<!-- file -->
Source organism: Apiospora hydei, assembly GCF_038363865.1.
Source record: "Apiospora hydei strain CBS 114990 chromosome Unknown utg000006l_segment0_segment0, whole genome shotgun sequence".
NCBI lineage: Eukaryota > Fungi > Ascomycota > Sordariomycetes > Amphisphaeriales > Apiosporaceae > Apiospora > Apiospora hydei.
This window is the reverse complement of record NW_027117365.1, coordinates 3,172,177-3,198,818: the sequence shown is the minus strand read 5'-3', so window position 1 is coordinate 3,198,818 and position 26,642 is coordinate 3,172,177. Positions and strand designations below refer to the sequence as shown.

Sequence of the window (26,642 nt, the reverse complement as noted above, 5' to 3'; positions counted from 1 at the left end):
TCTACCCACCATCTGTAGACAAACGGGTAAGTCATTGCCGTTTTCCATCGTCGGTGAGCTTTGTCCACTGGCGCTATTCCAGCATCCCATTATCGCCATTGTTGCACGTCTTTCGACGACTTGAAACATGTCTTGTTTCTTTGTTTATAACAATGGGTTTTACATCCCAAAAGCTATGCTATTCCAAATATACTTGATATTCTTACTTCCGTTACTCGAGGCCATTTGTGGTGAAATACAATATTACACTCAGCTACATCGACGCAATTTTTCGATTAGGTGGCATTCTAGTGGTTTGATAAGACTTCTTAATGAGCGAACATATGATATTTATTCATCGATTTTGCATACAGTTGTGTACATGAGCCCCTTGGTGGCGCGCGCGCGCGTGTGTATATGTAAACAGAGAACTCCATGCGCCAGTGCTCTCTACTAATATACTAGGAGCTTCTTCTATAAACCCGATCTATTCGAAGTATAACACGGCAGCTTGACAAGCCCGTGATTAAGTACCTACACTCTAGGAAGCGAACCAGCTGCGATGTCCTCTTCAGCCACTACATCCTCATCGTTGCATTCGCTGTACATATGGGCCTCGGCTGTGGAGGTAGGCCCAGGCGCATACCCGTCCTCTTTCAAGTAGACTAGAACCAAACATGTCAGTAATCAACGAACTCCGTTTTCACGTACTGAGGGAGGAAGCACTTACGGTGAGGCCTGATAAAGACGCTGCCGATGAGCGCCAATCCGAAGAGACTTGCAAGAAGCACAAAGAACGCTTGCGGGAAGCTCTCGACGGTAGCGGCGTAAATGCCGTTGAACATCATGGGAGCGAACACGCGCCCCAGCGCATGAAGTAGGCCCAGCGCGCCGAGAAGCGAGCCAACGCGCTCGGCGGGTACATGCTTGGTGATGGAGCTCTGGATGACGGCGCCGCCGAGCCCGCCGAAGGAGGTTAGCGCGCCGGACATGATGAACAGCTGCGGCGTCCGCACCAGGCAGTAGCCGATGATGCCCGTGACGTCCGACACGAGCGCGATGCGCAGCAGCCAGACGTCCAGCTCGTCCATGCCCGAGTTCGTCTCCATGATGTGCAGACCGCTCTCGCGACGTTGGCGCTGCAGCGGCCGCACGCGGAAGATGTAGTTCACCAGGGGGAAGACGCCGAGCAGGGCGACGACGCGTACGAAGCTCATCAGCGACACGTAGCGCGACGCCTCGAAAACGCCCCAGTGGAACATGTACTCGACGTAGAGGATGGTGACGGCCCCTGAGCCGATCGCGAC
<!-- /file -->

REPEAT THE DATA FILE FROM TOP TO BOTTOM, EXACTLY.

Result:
Source organism: Apiospora hydei, assembly GCF_038363865.1.
Source record: "Apiospora hydei strain CBS 114990 chromosome Unknown utg000006l_segment0_segment0, whole genome shotgun sequence".
NCBI lineage: Eukaryota > Fungi > Ascomycota > Sordariomycetes > Amphisphaeriales > Apiosporaceae > Apiospora > Apiospora hydei.
This window is the reverse complement of record NW_027117365.1, coordinates 3,172,177-3,198,818: the sequence shown is the minus strand read 5'-3', so window position 1 is coordinate 3,198,818 and position 26,642 is coordinate 3,172,177. Positions and strand designations below refer to the sequence as shown.

Sequence of the window (26,642 nt, the reverse complement as noted above, 5' to 3'; positions counted from 1 at the left end):
TCTACCCACCATCTGTAGACAAACGGGTAAGTCATTGCCGTTTTCCATCGTCGGTGAGCTTTGTCCACTGGCGCTATTCCAGCATCCCATTATCGCCATTGTTGCACGTCTTTCGACGACTTGAAACATGTCTTGTTTCTTTGTTTATAACAATGGGTTTTACATCCCAAAAGCTATGCTATTCCAAATATACTTGATATTCTTACTTCCGTTACTCGAGGCCATTTGTGGTGAAATACAATATTACACTCAGCTACATCGACGCAATTTTTCGATTAGGTGGCATTCTAGTGGTTTGATAAGACTTCTTAATGAGCGAACATATGATATTTATTCATCGATTTTGCATACAGTTGTGTACATGAGCCCCTTGGTGGCGCGCGCGCGCGTGTGTATATGTAAACAGAGAACTCCATGCGCCAGTGCTCTCTACTAATATACTAGGAGCTTCTTCTATAAACCCGATCTATTCGAAGTATAACACGGCAGCTTGACAAGCCCGTGATTAAGTACCTACACTCTAGGAAGCGAACCAGCTGCGATGTCCTCTTCAGCCACTACATCCTCATCGTTGCATTCGCTGTACATATGGGCCTCGGCTGTGGAGGTAGGCCCAGGCGCATACCCGTCCTCTTTCAAGTAGACTAGAACCAAACATGTCAGTAATCAACGAACTCCGTTTTCACGTACTGAGGGAGGAAGCACTTACGGTGAGGCCTGATAAAGACGCTGCCGATGAGCGCCAATCCGAAGAGACTTGCAAGAAGCACAAAGAACGCTTGCGGGAAGCTCTCGACGGTAGCGGCGTAAATGCCGTTGAACATCATGGGAGCGAACACGCGCCCCAGCGCATGAAGTAGGCCCAGCGCGCCGAGAAGCGAGCCAACGCGCTCGGCGGGTACATGCTTGGTGATGGAGCTCTGGATGACGGCGCCGCCGAGCCCGCCGAAGGAGGTTAGCGCGCCGGACATGATGAACAGCTGCGGCGTCCGCACCAGGCAGTAGCCGATGATGCCCGTGACGTCCGACACGAGCGCGATGCGCAGCAGCCAGACGTCCAGCTCGTCCATGCCCGAGTTCGTCTCCATGATGTGCAGACCGCTCTCGCGACGTTGGCGCTGCAGCGGCCGCACGCGGAAGATGTAGTTCACCAGGGGGAAGACGCCGAGCAGGGCGACGACGCGTACGAAGCTCATCAGCGACACGTAGCGCGACGCCTCGAAAACGCCCCAGTGGAACATGTACTCGACGTAGAGGATGGTGACGGCCCCTGAGCCGATCGCGAC